There could be three new rallying calls: the democratic call, the elitist call and the call to youth. The democratic call would in effect say: “we need to give citizens more power over their own lives. We cannot only do this at the national level, because we cannot allow German citizens to decide that all Greeks should be unemployed, nor can we let the Greeks decide to squander all the savings of Germans.” This is what many people who make up Europe’s elites say, but they don’t act upon it. But any rallying call that isn’t backed by action is bound to backfire. So pro-Europe politicians going down this road should campaign for EU-wide referendums on virtually everything. They must also be in favour of the direct election of a powerful President of the European Union. Thanks to the internet, citizen consultations could be organised almost instantaneously at European, national and local level, and might well attract record numbers of citizens, as long as it is clear from the outset that national leaders in power bind themselves to the outcome. There would be no need for treaty reform as democracy would triumph over the treaties. The election of Jean-Claude Juncker to become the European Commission’s President against the open opposition of David Cameron, and the more discreet reservations of Angela Merkel, both of whom had the legal power to deny him the position, has proved the point. Once the democracy genie is out of the bottle, the political realities will adapt, treaty or no treaty.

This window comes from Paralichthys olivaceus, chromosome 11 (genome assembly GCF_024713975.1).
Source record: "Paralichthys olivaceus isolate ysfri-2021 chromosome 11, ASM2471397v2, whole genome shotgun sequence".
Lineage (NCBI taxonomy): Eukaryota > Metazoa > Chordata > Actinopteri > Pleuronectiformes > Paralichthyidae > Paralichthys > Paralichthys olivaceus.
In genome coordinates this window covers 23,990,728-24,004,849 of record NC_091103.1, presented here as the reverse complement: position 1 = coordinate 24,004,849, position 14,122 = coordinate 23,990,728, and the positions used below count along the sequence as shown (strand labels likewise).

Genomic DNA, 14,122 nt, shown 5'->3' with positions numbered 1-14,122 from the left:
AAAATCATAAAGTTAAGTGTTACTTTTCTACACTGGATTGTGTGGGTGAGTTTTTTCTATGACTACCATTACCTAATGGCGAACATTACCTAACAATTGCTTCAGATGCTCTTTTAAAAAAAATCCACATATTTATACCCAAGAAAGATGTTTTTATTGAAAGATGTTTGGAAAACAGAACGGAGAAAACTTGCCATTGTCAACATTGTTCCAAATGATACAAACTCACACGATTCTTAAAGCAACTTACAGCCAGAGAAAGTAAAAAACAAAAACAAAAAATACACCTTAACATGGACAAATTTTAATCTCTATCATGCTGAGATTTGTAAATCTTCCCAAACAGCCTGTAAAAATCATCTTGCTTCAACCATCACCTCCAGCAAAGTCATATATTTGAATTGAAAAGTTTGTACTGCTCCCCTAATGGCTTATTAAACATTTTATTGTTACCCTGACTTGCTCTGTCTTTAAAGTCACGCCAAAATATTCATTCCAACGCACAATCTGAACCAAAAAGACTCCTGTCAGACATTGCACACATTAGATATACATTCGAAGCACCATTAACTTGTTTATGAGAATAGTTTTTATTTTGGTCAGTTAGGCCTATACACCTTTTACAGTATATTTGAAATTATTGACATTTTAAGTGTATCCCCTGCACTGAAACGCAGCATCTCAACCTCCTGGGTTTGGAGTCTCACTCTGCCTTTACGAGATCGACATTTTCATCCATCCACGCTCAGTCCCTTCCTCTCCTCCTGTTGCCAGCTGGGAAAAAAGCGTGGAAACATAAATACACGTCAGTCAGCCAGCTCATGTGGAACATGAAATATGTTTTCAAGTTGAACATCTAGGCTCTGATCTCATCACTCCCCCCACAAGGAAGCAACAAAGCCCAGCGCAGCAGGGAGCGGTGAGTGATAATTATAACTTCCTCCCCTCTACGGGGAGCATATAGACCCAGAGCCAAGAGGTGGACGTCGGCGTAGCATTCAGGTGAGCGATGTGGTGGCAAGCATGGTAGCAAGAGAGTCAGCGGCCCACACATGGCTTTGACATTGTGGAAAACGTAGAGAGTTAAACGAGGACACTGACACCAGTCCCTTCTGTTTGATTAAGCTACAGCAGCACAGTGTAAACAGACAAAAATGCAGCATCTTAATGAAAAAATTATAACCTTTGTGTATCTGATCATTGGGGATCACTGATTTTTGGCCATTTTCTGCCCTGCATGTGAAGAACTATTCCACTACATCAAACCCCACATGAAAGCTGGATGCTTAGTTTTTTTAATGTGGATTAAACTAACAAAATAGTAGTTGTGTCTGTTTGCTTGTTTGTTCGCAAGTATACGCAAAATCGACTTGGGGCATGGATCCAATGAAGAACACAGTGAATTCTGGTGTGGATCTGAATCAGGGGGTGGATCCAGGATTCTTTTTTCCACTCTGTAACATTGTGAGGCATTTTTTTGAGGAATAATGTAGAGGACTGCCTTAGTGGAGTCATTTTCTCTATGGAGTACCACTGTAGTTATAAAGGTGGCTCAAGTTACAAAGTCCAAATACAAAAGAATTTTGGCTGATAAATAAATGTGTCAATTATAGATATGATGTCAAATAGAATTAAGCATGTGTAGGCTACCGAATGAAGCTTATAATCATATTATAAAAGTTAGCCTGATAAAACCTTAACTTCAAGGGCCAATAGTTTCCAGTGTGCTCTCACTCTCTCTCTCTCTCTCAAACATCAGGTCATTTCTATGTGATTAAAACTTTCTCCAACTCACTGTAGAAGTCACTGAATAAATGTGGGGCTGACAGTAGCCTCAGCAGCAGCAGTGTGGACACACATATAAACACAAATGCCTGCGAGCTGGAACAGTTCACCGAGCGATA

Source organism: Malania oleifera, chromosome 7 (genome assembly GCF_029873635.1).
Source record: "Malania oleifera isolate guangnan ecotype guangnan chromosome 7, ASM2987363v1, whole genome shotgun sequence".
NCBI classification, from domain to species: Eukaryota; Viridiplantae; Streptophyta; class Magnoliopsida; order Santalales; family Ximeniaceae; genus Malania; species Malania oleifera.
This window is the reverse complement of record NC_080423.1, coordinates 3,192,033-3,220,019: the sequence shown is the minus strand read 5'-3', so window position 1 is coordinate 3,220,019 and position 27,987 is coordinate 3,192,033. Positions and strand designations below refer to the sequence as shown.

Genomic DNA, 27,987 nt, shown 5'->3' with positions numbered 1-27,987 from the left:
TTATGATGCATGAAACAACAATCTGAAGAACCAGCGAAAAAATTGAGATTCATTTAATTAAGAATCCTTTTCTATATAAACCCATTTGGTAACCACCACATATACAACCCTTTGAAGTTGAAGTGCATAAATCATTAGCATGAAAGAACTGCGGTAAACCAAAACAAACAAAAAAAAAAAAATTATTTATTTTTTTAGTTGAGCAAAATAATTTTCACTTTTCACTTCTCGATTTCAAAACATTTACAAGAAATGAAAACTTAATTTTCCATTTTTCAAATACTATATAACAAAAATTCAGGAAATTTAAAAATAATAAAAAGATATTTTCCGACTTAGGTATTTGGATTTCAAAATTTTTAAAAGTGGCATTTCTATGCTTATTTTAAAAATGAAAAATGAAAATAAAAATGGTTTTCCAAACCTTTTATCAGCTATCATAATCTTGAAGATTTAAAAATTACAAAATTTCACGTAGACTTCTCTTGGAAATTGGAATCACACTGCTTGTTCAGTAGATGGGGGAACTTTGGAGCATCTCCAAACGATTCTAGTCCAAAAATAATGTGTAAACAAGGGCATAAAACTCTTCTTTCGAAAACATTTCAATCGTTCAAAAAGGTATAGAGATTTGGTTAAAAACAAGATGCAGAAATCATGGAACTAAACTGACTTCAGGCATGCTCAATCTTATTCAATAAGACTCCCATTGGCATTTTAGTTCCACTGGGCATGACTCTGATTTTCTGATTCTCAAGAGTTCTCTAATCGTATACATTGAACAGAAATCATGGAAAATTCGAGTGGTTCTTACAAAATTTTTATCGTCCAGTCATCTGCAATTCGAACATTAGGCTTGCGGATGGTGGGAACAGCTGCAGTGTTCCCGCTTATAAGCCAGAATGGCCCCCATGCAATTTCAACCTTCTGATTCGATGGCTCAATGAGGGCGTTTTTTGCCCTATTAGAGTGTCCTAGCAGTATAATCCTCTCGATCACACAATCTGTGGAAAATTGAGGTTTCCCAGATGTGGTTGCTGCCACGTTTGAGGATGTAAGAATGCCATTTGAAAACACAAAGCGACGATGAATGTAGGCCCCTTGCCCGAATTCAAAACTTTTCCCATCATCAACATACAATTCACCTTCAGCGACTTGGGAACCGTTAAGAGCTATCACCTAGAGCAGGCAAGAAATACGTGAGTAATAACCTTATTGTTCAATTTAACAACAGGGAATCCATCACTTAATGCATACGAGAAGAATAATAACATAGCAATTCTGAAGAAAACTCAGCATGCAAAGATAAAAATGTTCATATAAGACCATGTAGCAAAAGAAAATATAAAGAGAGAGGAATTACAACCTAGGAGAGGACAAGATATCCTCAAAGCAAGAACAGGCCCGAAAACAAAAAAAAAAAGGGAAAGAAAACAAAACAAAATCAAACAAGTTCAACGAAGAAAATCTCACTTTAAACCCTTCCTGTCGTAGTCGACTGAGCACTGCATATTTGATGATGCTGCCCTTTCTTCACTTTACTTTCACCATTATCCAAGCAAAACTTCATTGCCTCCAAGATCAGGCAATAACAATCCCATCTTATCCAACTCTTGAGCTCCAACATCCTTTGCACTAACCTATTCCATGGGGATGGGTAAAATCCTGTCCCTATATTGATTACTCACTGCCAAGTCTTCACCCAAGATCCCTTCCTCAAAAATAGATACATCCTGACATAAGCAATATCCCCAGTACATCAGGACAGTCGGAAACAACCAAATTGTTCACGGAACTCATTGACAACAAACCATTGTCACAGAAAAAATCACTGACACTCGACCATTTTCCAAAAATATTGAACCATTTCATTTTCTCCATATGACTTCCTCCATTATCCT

The elitists’ rallying call goes in exactly the opposite direction. “European citizens need to shut up. They have no idea how complicated it is to govern something as heterogeneous as the European Union, and to handle problems as tricky as international capital flows and climate change. Politics is a profession that should be left to the professionals”. The message from Europe’s elites boils down to saying “let’s only have elections every 10 years and then at European, national and local level simultaneously. This way, those elected can worry about solving societal problems in between elections, rather than having to worry about being re-elected all the time”. Some might even add that EU-level politicians should be better paid, for in European elections we want to stimulate the best of the best to compete for office. Others may argue against there being any other means of citizen involvement in politics, as all it accomplishes is watered-down compromises, short-term quasi-solutions and empty handouts. If citizens want to spend most of their time watching Champions League Football or Germany’s Next Top Model, that is fine. But then they should not claim to know anything about matters of state.